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Less Invasive Treatment Proves Superior to Newer Surgical Approach

For patients suffering from malignant pleural mesothelioma, finding the most effective way to treat the various symptoms and complications of their illness is essential. However, because the disease is so limiting in terms of survival and quality of life, it is also important to find the method of treatment that allows the fastest recovery time and the lowest number of side effects. It is for this reason that researchers from the Department of Thoracic Oncology at Papworth Hospital in Cambridge, United Kingdom undertook their recent study, the results of which were published in the June 14th issue of The Lancet.

The group examined the results of procedures done on 175 mesothelioma patients between October 2003 and January 2012. Patients were randomly assigned to one of two types of procedures for the treatment of pleural effusions, which describes fluid build-up between the layers of the lining of their lungs. Half of the patients were provided with a traditional treatment called talc pleurodesis, in which excess fluid is drained and the area that the fluid had occupied is then filled with talc to keep the layers from sticking together, while the other half of patients underwent a surgical procedure called Video-Assisted Thoracoscopic Partical Pleurectomy, in which part of the lung lining is removed with the use of a video guide.

Analysis of the results experienced by both groups were eye-opening; the researchers determined that the newer, more invasive procedure had no significant improvement in patient survival rate, yet it left patients with a higher number of complications and longer hospital stays.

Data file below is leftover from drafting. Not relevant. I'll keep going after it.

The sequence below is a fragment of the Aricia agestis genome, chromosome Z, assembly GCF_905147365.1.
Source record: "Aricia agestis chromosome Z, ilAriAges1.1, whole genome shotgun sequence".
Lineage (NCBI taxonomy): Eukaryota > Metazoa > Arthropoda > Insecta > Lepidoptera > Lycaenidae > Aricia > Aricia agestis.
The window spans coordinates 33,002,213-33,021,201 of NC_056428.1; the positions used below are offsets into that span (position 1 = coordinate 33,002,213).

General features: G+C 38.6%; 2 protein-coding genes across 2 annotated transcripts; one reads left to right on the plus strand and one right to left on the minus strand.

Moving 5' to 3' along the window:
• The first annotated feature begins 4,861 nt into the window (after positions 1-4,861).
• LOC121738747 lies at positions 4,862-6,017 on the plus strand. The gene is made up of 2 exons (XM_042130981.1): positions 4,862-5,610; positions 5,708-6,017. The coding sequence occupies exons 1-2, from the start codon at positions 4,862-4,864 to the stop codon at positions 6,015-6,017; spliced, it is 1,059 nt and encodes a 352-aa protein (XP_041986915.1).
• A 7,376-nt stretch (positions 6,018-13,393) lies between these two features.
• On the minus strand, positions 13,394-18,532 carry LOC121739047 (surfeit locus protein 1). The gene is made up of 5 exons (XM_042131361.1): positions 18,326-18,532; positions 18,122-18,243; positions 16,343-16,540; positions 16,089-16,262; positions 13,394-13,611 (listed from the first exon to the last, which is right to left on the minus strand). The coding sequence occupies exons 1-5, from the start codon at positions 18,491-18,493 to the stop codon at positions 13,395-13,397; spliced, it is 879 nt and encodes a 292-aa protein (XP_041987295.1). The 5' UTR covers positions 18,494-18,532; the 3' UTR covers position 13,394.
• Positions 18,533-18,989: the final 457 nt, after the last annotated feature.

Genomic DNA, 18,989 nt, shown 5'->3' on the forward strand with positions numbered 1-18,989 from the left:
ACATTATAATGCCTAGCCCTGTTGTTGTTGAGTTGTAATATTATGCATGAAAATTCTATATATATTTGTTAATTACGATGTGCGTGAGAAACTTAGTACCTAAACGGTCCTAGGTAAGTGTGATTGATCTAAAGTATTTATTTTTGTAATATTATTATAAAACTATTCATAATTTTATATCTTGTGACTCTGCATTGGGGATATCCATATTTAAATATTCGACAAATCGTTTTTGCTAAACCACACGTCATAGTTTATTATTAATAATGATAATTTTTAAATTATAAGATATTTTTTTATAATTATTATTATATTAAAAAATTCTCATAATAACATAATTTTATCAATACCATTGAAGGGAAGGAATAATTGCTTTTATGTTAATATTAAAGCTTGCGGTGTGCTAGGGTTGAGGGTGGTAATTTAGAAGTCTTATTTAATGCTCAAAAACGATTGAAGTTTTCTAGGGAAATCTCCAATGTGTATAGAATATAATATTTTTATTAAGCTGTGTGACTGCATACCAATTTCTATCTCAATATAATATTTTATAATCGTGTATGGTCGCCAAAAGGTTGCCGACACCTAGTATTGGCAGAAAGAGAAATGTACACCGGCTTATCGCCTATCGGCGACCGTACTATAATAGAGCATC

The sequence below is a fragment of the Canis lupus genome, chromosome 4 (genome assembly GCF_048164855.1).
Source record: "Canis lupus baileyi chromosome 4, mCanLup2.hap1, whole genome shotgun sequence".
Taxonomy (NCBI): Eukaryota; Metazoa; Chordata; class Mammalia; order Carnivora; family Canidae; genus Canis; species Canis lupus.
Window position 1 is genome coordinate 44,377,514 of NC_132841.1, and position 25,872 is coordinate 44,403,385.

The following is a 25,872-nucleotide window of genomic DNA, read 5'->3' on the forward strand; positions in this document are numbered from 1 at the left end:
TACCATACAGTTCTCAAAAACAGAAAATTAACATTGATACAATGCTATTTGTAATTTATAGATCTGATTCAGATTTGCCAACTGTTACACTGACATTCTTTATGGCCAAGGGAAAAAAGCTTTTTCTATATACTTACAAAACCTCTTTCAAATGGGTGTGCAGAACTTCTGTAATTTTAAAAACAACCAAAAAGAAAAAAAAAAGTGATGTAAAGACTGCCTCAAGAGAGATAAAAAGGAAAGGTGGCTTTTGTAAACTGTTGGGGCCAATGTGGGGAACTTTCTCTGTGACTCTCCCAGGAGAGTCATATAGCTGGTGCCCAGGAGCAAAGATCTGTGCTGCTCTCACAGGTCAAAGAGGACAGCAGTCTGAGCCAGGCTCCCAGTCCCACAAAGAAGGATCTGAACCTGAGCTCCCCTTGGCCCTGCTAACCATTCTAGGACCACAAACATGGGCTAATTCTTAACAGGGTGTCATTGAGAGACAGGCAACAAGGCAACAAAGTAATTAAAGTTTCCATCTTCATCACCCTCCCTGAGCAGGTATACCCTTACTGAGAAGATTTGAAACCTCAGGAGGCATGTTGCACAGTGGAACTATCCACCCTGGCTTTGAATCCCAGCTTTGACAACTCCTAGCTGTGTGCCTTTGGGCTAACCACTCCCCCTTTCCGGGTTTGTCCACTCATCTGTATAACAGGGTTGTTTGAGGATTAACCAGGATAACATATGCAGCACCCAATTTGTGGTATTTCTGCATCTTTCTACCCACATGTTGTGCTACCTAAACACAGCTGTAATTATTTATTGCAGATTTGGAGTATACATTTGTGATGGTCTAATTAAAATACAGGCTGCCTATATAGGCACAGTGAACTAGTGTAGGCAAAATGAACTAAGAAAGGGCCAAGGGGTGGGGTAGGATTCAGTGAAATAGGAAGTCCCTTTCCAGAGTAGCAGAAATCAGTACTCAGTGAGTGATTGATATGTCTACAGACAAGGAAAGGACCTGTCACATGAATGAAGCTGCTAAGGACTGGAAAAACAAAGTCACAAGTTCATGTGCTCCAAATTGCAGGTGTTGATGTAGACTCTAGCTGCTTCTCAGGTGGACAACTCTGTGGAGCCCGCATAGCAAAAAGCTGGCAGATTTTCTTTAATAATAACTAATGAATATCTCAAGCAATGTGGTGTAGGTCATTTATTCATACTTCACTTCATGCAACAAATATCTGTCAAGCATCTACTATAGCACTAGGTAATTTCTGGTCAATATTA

According to the study’s primary author, Robert Rintoul, MD, “Surgical complications were significantly more common after VAT-PP than after talc pleurodesis, occurring in 24 of 78 patients who completed VAT-PP versus 10 of the 73 patients who completed talc pleurodesis.” Patients undergoing VAT-PP were more likely to have respiratory complications and air leaks. They also required hospital stays that were twice as long as those of the patients undergoing the talc procedure. One-year survival rates for the two groups was extremely similar, with the talc pleurodesis patients showing 57% survival and the VAT-PP patients showing 52% survival. The talc procedure is also significantly less expensive. As a result, the researchers determined that VAT-PP is not a recommended course of treatment for pleural effusions caused by mesothelioma.

Terri Oppenheimer

Terri Oppenheimer is an independent writer, editor and proofreader. She graduated from the College of William and Mary with a degree in English. Her dreams of a writing career were diverted by a need to pay her bills. She spent a few years providing copy for a major retailer, then landed a lucrative career in advertising sales. With college bills for all three of her kids paid, she left corporate America for a return to her original goal of writing. She specializes in providing content for websites and finds tremendous enjoyment in the things she learns while doing her research. Her specific areas of interest include health and fitness, medical research, and the law.

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